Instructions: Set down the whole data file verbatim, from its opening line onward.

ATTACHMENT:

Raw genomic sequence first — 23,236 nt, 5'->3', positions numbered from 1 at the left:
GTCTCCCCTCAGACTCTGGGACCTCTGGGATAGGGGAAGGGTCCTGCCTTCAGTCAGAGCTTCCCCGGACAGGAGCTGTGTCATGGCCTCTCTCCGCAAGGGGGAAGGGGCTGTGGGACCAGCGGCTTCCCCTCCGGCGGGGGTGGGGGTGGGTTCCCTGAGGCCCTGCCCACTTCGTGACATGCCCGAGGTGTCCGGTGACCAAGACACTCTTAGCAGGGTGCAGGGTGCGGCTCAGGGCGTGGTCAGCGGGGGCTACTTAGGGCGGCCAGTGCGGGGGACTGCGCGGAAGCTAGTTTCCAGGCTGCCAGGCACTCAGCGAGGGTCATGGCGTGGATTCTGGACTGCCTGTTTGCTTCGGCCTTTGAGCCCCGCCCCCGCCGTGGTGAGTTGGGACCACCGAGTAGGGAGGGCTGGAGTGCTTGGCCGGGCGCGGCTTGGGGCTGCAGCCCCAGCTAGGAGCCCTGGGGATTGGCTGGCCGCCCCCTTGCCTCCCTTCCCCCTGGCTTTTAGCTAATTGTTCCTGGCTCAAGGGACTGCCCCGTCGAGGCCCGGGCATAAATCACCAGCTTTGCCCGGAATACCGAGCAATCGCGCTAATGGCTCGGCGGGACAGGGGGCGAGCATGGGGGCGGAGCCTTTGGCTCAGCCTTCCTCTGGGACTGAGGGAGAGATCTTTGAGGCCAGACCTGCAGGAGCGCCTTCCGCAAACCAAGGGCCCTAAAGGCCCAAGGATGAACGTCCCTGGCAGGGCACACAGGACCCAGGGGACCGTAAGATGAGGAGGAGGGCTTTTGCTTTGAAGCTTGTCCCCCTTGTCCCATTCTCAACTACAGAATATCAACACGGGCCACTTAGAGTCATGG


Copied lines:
Raw genomic sequence first — 23,236 nt, 5'->3', positions numbered from 1 at the left:
GTCTCCCCTCAGACTCTGGGACCTCTGGGATAGGGGAAGGGTCCTGCCTTCAGTCAGAGCTTCCCCGGACAGGAGCTGTGTCATGGCCTCTCTCCGCAAGGGGGAAGGGGCTGTGGGACCAGCGGCTTCCCCTCCGGCGGGGGTGGGGGTGGGTTCCCTGAGGCCCTGCCCACTTCGTGACATGCCCGAGGTGTCCGGTGACCAAGACACTCTTAGCAGGGTGCAGGGTGCGGCTCAGGGCGTGGTCAGCGGGGGCTACTTAGGGCGGCCAGTGCGGGGGACTGCGCGGAAGCTAGTTTCCAGGCTGCCAGGCACTCAGCGAGGGTCATGGCGTGGATTCTGGACTGCCTGTTTGCTTCGGCCTTTGAGCCCCGCCCCCGCCGTGGTGAGTTGGGACCACCGAGTAGGGAGGGCTGGAGTGCTTGGCCGGGCGCGGCTTGGGGCTGCAGCCCCAGCTAGGAGCCCTGGGGATTGGCTGGCCGCCCCCTTGCCTCCCTTCCCCCTGGCTTTTAGCTAATTGTTCCTGGCTCAAGGGACTGCCCCGTCGAGGCCCGGGCATAAATCACCAGCTTTGCCCGGAATACCGAGCAATCGCGCTAATGGCTCGGCGGGACAGGGGGCGAGCATGGGGGCGGAGCCTTTGGCTCAGCCTTCCTCTGGGACTGAGGGAGAGATCTTTGAGGCCAGACCTGCAGGAGCGCCTTCCGCAAACCAAGGGCCCTAAAGGCCCAAGGATGAACGTCCCTGGCAGGGCACACAGGACCCAGGGGACCGTAAGATGAGGAGGAGGGCTTTTGCTTTGAAGCTTGTCCCCCTTGTCCCATTCTCAACTACAGAATATCAACACGGGCCACTTAGAGTCATGG